November 4, 2006

In this Issue:

  1. Common Purpose: Sharing Responsibility for Child and Family Outcomes
      Source: NCCP - Retrieved November 3, 2006
  2. New FPG Snapshot - Fathers Play Significant Role in Language Development of Young Children
      Source: FPG Child Development Institute - November 2, 2006
  3. November is Prematurity Awareness Month
      Source: March of Dimes - November 1, 2006
  4. Children's Mental Health: Facts for Policymakers
      Source: NCCP - November 3, 2006
  5. From Science to Public Policy: Premature Infants
      Source: ZERO TO THREE - October 30, 2006

1. Common Purpose: Sharing Responsibility for Child and Family Outcomes

Source: NCCP - Retrieved November 3, 2006

The National Center for Children in Poverty (NCCP) has published the keynote speech to the Early Childhood Networking Conference by author and policy expert Lisbeth Schorr. Schorr discusses what early childhood comprehensive systems (ECCS) leaders need to know about on-the-ground challenges and opportunities in the hard work of creating systems change. It is available online at http://www.nccp.org/publications/pub_671.html

2. New FPG Snapshot - Fathers Play Significant Role in Language Development of Young Children

Source: FPG Child Development Institute - November 2, 2006

The findings of a recent study by the University of North Carolina at Chapel Hill's FPG Child Development Institute and School of Education demonstrate that in families with two working parents, fathers had a greater impact than mothers on their children's language development between ages 2 and 3. Researchers videotaped parents and their 2-year-old children in their homes during playtime. The children of fathers who used more diverse vocabularies had greater language development when they were tested one year later. However, the mothers' vocabulary did not significantly affect a child's language skills. To read a summary of the findings go to http://www.fpg.unc.edu/~images/pdfs/snapshots/snap34.pdf. The complete findings are published in the November/December 2006 issue of the Journal of Applied Developmental Psychology.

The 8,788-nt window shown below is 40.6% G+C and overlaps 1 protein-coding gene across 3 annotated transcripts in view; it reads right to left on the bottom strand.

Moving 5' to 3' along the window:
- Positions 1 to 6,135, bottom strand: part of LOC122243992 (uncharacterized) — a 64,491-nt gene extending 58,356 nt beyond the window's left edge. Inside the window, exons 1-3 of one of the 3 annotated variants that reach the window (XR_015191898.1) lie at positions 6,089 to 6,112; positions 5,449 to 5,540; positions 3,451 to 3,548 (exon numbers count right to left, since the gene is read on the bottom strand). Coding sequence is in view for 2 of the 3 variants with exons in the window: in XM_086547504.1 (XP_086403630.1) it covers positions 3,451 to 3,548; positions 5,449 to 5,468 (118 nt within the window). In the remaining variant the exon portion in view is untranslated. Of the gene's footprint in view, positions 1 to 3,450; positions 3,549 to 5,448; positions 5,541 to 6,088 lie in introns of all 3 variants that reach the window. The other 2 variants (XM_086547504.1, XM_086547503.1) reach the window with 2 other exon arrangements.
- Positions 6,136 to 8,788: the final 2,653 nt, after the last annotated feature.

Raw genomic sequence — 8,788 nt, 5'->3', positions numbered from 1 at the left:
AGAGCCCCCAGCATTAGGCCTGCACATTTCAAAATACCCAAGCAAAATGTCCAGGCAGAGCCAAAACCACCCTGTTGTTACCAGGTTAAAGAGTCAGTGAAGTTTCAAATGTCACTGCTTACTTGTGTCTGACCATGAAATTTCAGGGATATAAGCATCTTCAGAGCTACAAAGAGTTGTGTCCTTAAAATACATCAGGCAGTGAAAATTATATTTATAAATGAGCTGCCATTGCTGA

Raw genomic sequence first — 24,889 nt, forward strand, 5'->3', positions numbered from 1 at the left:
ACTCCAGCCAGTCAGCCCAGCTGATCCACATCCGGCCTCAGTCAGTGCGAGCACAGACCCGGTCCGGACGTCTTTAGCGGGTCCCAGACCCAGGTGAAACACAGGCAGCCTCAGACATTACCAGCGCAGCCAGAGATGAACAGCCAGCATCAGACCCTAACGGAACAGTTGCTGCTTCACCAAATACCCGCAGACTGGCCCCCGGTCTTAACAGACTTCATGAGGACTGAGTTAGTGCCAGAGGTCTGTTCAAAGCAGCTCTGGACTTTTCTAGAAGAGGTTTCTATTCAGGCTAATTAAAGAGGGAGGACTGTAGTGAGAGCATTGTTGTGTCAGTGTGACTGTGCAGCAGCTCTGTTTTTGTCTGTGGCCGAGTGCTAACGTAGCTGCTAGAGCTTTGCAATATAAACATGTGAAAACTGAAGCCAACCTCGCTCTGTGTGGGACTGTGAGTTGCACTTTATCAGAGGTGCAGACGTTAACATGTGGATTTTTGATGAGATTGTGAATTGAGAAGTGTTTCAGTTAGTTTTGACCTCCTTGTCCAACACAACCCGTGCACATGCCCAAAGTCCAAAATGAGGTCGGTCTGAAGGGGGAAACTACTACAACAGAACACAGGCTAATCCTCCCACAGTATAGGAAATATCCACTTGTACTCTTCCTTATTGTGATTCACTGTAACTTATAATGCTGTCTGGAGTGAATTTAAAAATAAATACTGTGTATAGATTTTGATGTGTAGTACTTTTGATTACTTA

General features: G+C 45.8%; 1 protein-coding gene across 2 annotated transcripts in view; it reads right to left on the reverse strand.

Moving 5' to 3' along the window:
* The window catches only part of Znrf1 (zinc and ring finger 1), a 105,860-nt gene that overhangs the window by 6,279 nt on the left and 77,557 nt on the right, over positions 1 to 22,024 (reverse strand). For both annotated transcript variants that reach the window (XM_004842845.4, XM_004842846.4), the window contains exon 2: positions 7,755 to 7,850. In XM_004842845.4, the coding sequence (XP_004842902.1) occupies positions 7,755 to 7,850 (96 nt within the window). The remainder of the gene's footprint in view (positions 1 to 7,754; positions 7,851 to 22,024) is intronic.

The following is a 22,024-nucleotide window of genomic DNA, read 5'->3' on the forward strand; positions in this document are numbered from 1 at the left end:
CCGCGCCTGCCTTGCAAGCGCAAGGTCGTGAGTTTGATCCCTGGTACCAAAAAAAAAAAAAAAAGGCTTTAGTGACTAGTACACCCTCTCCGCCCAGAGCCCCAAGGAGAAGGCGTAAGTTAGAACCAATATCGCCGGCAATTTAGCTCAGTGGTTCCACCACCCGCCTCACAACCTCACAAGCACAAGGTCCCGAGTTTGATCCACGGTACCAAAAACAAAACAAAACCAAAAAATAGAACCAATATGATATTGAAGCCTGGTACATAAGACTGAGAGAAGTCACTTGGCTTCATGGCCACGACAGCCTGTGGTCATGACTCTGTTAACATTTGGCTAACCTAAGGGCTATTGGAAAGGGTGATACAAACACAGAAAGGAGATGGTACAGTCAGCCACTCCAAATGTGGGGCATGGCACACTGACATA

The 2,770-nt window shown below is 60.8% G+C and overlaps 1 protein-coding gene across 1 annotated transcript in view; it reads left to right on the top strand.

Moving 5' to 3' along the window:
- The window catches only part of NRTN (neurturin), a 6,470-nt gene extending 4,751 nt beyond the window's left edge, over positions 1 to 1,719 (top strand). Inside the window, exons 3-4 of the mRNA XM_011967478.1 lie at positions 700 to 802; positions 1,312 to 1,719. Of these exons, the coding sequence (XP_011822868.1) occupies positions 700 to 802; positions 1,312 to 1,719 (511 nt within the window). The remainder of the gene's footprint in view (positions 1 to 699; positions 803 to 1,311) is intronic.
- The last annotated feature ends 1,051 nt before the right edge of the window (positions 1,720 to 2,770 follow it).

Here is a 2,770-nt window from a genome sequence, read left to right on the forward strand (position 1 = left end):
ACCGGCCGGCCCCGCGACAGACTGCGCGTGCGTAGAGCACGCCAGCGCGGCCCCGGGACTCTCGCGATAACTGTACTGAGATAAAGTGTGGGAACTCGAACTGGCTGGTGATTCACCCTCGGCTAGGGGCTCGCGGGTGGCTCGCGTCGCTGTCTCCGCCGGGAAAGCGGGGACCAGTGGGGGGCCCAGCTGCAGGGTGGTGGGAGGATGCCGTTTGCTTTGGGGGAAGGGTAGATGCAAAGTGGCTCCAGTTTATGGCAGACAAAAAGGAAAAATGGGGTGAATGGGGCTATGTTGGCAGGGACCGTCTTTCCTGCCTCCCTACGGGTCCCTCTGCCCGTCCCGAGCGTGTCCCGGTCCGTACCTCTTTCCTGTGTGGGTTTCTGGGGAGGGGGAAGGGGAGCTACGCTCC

3. November is Prematurity Awareness Month

Source: March of Dimes - November 1, 2006

The March of Dimes has named November as Prematurity Awareness Month to draw attention to this increasing public health problem. Between 1981 and 2003, the rate of premature births has risen by nearly 31 percent. Every day 1 in 8 babies born in the U.S. arrives too soon. Every year almost 500,000 infants are born prematurely. To learn more, visit the March of Dimes Web site at http://www.marchofdimes.com/prematurity/

4. Children's Mental Health: Facts for Policymakers

Source: NCCP - November 3, 2006

The National Center for Children in Poverty (NCCP) has developed a fact sheet on mental health that highlights the nature of mental health problems among children and the lack of adequate services. Latino children are less likely to receive services than children of other ethnic groups. Preschool children face expulsion rates three times higher than children in kindergarten through 12th grade - a factor attributed in part to lack of attention to social-emotional needs. African-American preschoolers are 3 to 5 times more likely to be expelled than their white, Latino, or Asian-American peers. Public policy strategies to improve mental health services for children are reviewed. The fact sheet is available online at http://nccp.org/publications/pub_687.html

5. From Science to Public Policy: Premature Infants

Source: ZERO TO THREE - October 30, 2006

November is Prematurity Awareness Month. In recognition of this important issue, Zero to Three's latest "From Science to Public Policy" article is devoted to the developmental issues associated with prematurity, the policy implications, and opportunities for advocacy action. It is available online at http://www.zerotothree.org/site/DocServer/Prematurity_Infants.pdf?docID=1921